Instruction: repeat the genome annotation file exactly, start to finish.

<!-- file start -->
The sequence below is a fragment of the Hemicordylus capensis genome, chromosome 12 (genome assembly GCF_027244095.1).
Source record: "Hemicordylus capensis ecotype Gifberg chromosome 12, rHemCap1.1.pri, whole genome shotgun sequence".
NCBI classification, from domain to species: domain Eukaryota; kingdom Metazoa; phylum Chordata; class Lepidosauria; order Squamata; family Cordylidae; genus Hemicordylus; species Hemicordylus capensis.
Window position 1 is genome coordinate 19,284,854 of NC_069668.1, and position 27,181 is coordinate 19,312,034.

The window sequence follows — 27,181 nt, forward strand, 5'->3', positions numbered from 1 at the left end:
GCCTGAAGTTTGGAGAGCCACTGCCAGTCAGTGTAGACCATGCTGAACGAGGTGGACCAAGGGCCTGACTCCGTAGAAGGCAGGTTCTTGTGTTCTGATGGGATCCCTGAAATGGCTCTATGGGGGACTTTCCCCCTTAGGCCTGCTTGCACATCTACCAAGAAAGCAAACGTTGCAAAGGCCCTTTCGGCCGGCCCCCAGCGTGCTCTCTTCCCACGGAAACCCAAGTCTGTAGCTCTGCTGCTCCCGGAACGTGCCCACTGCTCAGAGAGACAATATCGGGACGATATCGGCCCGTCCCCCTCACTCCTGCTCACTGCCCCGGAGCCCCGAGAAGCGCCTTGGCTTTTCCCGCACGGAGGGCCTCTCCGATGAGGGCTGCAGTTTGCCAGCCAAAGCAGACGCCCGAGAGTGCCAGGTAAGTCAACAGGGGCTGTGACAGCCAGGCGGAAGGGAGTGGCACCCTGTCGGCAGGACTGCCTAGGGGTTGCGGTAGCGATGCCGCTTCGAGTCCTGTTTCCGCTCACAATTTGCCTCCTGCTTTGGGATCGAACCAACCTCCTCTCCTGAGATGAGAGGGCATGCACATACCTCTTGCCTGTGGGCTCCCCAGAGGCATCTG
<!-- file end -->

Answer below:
The sequence below is a fragment of the Hemicordylus capensis genome, chromosome 12 (genome assembly GCF_027244095.1).
Source record: "Hemicordylus capensis ecotype Gifberg chromosome 12, rHemCap1.1.pri, whole genome shotgun sequence".
NCBI classification, from domain to species: domain Eukaryota; kingdom Metazoa; phylum Chordata; class Lepidosauria; order Squamata; family Cordylidae; genus Hemicordylus; species Hemicordylus capensis.
Window position 1 is genome coordinate 19,284,854 of NC_069668.1, and position 27,181 is coordinate 19,312,034.

The window sequence follows — 27,181 nt, forward strand, 5'->3', positions numbered from 1 at the left end:
GCCTGAAGTTTGGAGAGCCACTGCCAGTCAGTGTAGACCATGCTGAACGAGGTGGACCAAGGGCCTGACTCCGTAGAAGGCAGGTTCTTGTGTTCTGATGGGATCCCTGAAATGGCTCTATGGGGGACTTTCCCCCTTAGGCCTGCTTGCACATCTACCAAGAAAGCAAACGTTGCAAAGGCCCTTTCGGCCGGCCCCCAGCGTGCTCTCTTCCCACGGAAACCCAAGTCTGTAGCTCTGCTGCTCCCGGAACGTGCCCACTGCTCAGAGAGACAATATCGGGACGATATCGGCCCGTCCCCCTCACTCCTGCTCACTGCCCCGGAGCCCCGAGAAGCGCCTTGGCTTTTCCCGCACGGAGGGCCTCTCCGATGAGGGCTGCAGTTTGCCAGCCAAAGCAGACGCCCGAGAGTGCCAGGTAAGTCAACAGGGGCTGTGACAGCCAGGCGGAAGGGAGTGGCACCCTGTCGGCAGGACTGCCTAGGGGTTGCGGTAGCGATGCCGCTTCGAGTCCTGTTTCCGCTCACAATTTGCCTCCTGCTTTGGGATCGAACCAACCTCCTCTCCTGAGATGAGAGGGCATGCACATACCTCTTGCCTGTGGGCTCCCCAGAGGCATCTG